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How to keep your money 'out of the Chancellor's grubby mits': Government expert resigns after being secretly filmed giving tax avoidance advice


A government tax adviser has stepped down from his post after he was secretly filmed offering tips on how to keep money “out of the Chancellor's grubby mits”, according to reports.

David Heaton, a member of a panel advising HM Revenue and Customs on tackling tax avoidance, had spoken at a London conference, "101 ideas for personal tax planning," according to the Financial Times.

He was filmed speaking as part of a probe led by BBC Panorama and Private Eye.

Two months after the June conference, Mr Heaton began working on the HMRC panel as an advisor on artificial and aggressive tax avoidance.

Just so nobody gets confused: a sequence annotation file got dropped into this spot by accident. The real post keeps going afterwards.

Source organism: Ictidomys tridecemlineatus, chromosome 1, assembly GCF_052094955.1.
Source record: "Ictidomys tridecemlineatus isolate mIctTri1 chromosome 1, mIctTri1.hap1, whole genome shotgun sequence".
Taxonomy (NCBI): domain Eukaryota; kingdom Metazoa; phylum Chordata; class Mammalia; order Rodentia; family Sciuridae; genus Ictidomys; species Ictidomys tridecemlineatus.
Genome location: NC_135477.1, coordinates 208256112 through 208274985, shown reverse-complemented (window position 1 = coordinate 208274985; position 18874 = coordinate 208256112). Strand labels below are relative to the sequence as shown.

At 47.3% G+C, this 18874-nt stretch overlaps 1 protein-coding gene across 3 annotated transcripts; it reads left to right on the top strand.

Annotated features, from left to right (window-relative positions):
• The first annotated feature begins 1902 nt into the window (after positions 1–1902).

He resigned after he was recorded by BBC's Panorama programme outlining the advantages of planning tax, where he reportedly outlined ways to keep the money from George Osborne's "grubby mitts".

He was also filmed describing a maternity scheme he called the Bump Plan, according to the BBC.

Mr Heaton allegedly said: "Ninety per cent of what you pay out ends up with the employee. You can't really knock that one."

He explained that by deliberately timing bonuses to enable an increased rebate on maternity pay, the tax paid on the bonus would effectively fall from 41.8 per cent to just 8.4 per cent, the BBC said.

Mr Osborne was reportedly informed of the comments, which will be broadcast by the BBC on Monday, before flying to a meeting of European finance ministers in Lithuania.

Mr Heaton denied doing anything wrong, however his resignation was announced on Friday, the BBC said.

Treasury minister David Gauke told the BBC that Mr Heaton's comments “are directly at odds with the government's approach to tackling tax avoidance”, and said that “it is right that Mr Heaton resigns from his position."

Mr Heaton told Panorama that he does not advocate artificial or abusive tax arrangements.